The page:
The men of the 10th quickly learned of the powder keg that they were now placed in the middle of. Rumors of rebellion and war were rife and the behaviour of the common citizenry grew more ugly with each passing day. With the coming spring of April 1775, the orders came down for a punitive expedition to be mounted against rebel militia arms and gunpowder stores in the towns of Lexington and Concord. The 10th Regiment formed up and marched off with the other British units of Boston to destroy the rebel militia stores and the rest was history.
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Old 28 Jul 09, 21:01
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Quote:
Originally Posted by Minuteman21 View Post
"The brutality of the British response at Lexington was probably mostly due to the troops being mostly green. They had never been in battle before. Their officers lost control of them. And it took the experienced Smith some doing to get them under control when he arrived. "

Paul, about this statement, couldn't it be said that with the rumors of scalping was also making their way through the British ranks after Concord. Ensign Lister in his diary, noted that during the battle at Concord, he "saw" scalped British soldiers. (these reports were later to reported as false) But as the British troops were making their way back to Boston, don't you think that having the knowledge (true or untrue about scalping) the British acted accordingly. Thinking "these rebels are savages, scalping our troops, we may as well burn their homes."
Minuteman21,
The out of control behaviour by British troops at Lexington occurred before the British arrived at Concord, and indeed was partly responsible for the militia gathering at Concord.
The American "scalping' of a British soldier on the Concord North Bridge, (there was only one soldier so far as I can ascertain) did, however result in serious British atrocities at Metonomy on the way back to Boston, namely execution of American prisoners, brutal invasions and burnings of American homes where it was thought rebels might be, etc.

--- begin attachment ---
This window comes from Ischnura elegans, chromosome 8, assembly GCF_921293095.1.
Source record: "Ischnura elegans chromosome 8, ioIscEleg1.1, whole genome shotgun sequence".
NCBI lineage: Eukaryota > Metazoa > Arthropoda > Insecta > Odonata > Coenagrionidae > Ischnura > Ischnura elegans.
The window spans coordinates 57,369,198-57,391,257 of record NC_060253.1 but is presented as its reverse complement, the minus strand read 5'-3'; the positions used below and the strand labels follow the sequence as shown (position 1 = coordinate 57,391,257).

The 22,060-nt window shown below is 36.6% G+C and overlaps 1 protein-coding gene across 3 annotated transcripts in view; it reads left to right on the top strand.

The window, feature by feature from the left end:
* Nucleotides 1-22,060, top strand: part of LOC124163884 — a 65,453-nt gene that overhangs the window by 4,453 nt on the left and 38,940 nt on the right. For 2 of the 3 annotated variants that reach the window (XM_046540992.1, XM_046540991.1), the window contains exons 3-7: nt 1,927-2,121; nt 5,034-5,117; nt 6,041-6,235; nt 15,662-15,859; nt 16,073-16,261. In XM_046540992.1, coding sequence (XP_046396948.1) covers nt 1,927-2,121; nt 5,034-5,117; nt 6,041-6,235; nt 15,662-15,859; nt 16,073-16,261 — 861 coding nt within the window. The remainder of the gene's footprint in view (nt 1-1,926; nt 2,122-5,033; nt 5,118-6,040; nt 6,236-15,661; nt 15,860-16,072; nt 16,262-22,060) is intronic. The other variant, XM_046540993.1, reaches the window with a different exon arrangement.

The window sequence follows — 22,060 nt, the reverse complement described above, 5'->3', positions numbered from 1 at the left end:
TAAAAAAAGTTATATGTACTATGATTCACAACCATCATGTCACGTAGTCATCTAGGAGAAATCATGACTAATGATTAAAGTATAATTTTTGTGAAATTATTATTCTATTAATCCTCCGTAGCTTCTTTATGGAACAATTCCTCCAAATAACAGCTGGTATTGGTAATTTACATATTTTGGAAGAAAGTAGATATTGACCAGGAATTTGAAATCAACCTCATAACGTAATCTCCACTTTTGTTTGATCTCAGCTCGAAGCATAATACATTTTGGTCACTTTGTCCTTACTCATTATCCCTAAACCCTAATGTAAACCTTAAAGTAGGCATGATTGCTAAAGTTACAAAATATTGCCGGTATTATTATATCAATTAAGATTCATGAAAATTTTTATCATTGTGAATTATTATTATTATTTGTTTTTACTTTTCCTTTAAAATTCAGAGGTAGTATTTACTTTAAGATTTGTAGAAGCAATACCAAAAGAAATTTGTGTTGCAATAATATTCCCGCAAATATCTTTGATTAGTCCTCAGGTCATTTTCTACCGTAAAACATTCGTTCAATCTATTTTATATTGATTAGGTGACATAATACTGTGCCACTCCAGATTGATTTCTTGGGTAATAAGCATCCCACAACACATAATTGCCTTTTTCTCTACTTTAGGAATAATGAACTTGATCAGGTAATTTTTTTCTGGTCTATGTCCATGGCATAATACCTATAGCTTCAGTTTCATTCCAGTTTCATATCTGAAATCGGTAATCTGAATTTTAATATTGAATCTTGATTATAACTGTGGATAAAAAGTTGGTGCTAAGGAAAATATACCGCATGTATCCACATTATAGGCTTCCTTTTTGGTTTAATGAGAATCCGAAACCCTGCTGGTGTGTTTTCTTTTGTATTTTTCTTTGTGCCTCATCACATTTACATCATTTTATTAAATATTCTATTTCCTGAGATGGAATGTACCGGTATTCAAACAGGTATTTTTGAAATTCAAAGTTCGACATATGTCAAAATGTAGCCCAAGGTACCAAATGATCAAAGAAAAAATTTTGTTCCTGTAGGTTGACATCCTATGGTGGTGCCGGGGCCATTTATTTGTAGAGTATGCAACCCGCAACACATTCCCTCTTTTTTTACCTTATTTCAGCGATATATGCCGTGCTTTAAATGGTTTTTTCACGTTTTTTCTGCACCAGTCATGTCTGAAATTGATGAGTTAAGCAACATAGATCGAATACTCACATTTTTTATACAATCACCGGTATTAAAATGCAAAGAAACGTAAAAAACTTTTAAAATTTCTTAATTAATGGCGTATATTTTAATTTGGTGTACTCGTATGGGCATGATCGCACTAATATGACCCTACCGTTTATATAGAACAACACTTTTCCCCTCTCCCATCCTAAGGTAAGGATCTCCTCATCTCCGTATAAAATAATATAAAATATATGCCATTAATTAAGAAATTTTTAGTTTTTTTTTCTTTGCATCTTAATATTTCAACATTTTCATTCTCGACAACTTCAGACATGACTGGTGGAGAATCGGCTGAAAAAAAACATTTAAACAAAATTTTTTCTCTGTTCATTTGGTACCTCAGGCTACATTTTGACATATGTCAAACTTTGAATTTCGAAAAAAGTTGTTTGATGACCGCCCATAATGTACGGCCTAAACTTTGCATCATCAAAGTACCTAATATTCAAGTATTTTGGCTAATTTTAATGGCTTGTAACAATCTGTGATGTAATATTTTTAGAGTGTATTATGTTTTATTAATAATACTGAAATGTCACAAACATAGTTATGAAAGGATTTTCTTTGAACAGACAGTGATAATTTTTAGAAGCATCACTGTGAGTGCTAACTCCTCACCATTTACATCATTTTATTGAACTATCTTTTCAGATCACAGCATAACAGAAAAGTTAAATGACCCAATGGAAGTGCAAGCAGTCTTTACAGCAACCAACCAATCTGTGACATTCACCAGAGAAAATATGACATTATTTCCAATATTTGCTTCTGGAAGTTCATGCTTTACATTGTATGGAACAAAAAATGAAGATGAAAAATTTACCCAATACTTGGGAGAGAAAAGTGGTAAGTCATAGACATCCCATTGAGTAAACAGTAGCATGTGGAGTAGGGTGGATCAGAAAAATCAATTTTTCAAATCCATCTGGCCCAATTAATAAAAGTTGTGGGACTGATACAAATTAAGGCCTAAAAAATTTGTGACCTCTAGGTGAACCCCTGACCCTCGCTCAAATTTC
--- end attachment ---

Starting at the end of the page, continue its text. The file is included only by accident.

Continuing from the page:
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Old 28 Jul 09, 21:05
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johnbryan@20,
Know anything about the 52nd. Lt. Infantry? (I think they arrived in Boston from Canada in March 1775.)
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  #23  
Old 29 Jul 09, 00:02
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Quote:
Originally Posted by Paul Burns View Post
johnbryan@20,
Know anything about the 52nd. Lt. Infantry? (I think they arrived in Boston from Canada in March 1775.)
I found some information here:

http://www.britishbattles.com/concord-lexington.htm
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  #24  
Old 29 Jul 09, 00:07
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Here's a little more from another site:

"The American War of Independence (1774-82)
The 43rd returned to England after the peace of 1763 but crossed the Atlantic again eleven years later and was engaged throughout the American War of Independence. The 52nd, which had waited twenty years for its first taste of active service, joined them at Boston and the two regiments fought side-by-side at Lexington and Bunker Hill, both battles won at the cost of heavy casualties. There followed a series of successful actions around New York in which the Americans were regularly defeated and the 52nd returned home in 1778. But the intervention of France in support of the rebellion started the turn of the tide; the 43rd was sent to Virginia to reinforce Lord Cornwallis and was therefore present at the siege and final surrender at Yorktown in 1781 which brought the war to an end"
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Old 29 Jul 09, 00:10
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And yet, a little more:

"1774 - Boston, Lexington, Bunker Hill

Boston

American troops besieged the town from April 20, 1775, until the British, dominated by enemy artillery from heights, evacuated it on March 17, 1776.

Lexington and Concord